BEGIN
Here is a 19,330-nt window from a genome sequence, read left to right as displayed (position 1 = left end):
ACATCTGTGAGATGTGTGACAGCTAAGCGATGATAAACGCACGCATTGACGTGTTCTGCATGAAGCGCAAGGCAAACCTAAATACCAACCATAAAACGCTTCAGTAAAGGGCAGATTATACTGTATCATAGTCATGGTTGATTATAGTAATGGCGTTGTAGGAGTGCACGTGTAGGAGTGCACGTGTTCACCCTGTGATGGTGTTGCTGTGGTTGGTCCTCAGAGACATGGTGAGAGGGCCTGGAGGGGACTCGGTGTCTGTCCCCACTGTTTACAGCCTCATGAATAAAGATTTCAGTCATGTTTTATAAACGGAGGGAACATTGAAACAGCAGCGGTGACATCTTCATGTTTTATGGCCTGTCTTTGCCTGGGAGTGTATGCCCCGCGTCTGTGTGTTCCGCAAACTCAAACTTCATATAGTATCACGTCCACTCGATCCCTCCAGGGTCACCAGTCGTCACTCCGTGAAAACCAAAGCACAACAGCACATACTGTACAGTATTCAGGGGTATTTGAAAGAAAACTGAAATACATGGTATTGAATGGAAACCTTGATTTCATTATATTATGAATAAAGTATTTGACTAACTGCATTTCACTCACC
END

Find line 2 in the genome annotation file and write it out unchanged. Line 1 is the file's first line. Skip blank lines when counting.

ACATCTGTGAGATGTGTGACAGCTAAGCGATGATAAACGCACGCATTGACGTGTTCTGCATGAAGCGCAAGGCAAACCTAAATACCAACCATAAAACGCTTCAGTAAAGGGCAGATTATACTGTATCATAGTCATGGTTGATTATAGTAATGGCGTTGTAGGAGTGCACGTGTAGGAGTGCACGTGTTCACCCTGTGATGGTGTTGCTGTGGTTGGTCCTCAGAGACATGGTGAGAGGGCCTGGAGGGGACTCGGTGTCTGTCCCCACTGTTTACAGCCTCATGAATAAAGATTTCAGTCATGTTTTATAAACGGAGGGAACATTGAAACAGCAGCGGTGACATCTTCATGTTTTATGGCCTGTCTTTGCCTGGGAGTGTATGCCCCGCGTCTGTGTGTTCCGCAAACTCAAACTTCATATAGTATCACGTCCACTCGATCCCTCCAGGGTCACCAGTCGTCACTCCGTGAAAACCAAAGCACAACAGCACATACTGTACAGTATTCAGGGGTATTTGAAAGAAAACTGAAATACATGGTATTGAATGGAAACCTTGATTTCATTATATTATGAATAAAGTATTTGACTAACTGCATTTCACTCACC